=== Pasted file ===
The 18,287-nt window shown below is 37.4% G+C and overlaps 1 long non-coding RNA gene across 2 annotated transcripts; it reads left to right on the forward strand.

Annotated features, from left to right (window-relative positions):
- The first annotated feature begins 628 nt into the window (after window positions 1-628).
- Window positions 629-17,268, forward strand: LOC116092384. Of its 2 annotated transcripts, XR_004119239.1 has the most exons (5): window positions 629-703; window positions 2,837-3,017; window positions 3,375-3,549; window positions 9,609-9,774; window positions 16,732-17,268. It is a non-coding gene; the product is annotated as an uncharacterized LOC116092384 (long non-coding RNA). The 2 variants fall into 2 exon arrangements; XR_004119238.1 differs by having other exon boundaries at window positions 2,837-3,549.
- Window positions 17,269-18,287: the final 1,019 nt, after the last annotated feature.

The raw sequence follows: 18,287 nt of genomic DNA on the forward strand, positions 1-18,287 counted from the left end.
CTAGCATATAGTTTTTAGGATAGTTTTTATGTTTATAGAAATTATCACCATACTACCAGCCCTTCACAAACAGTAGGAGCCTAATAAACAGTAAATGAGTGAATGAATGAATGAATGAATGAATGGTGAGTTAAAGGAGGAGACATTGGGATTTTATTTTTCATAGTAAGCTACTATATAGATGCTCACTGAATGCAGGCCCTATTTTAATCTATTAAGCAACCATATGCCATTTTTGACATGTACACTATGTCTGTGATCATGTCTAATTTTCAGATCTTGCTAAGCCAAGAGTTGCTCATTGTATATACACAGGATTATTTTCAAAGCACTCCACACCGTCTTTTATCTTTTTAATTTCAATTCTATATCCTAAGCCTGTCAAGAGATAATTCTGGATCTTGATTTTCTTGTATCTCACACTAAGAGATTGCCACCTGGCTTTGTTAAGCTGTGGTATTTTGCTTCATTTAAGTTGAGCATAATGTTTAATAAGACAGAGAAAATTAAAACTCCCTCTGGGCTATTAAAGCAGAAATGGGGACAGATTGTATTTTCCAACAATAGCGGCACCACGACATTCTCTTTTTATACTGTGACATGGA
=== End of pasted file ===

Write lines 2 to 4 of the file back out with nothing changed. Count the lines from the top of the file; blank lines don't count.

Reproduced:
Annotated features, from left to right (window-relative positions):
- The first annotated feature begins 628 nt into the window (after window positions 1-628).
- Window positions 629-17,268, forward strand: LOC116092384. Of its 2 annotated transcripts, XR_004119239.1 has the most exons (5): window positions 629-703; window positions 2,837-3,017; window positions 3,375-3,549; window positions 9,609-9,774; window positions 16,732-17,268. It is a non-coding gene; the product is annotated as an uncharacterized LOC116092384 (long non-coding RNA). The 2 variants fall into 2 exon arrangements; XR_004119238.1 differs by having other exon boundaries at window positions 2,837-3,549.